Drought Contingency Planning
Water utilities across the state prepare for droughts by developing tactical plans, called drought contingency plans, to reduce peak demands and extend water supplies during a drought.
Drought in Texas
Droughts are, and will continue to be, a fact of life in Texas. A drought occurs when there is a lack of adequate precipitation over an extended period of time. Some part of the state is likely to be in a year-long drought once every three years.
Learn how you can help at home, in your community and at the state level to improve the way Texas responds to drought.
Learning from the Current Drought
For many municipalities and water suppliers, the severe drought conditions encountered in 2011 highlighted the inadequacy of existing drought management policies and the need to significantly improve response strategies before the next inevitable drought.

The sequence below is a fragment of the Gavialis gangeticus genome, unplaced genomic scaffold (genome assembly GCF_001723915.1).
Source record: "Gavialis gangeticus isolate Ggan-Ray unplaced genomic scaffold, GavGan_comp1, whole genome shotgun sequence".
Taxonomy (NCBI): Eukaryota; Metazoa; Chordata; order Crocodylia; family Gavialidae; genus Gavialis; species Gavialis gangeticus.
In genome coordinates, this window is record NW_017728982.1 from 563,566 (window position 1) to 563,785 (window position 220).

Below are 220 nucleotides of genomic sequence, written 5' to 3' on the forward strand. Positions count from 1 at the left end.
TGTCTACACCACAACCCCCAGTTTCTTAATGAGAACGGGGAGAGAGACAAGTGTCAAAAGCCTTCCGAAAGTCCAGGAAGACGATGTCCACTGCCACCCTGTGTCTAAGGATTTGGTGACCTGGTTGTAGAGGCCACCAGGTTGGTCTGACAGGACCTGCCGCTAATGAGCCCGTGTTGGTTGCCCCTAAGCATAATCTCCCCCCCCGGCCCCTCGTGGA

Protecting Rivers During Drought
Water supply projects such as dams, pipelines and pumps that are over-sized to meet peak demand, which could be significantly reduced during drought, negatively impact the health of our rivers, bays, fish and wildlife.
Saving Money and Water During Drought
While droughts can be economically damaging for a region, particularly in agricultural areas, effective drought response planning can help a region prepare for droughts and minimize a drought's economic impact.
State Water Planning and Drought
With the passage of Senate Bill 1 in 1997 and Senate Bill 2 in 2001, the Texas Legislature called for drought response to be an essential part of water planning in Texas.
Water Conservation or Drought Response?
The difference between water conservation and drought response is that water conservation is an on-going effort, whereas drought response is a short-term response to a water supply shortage.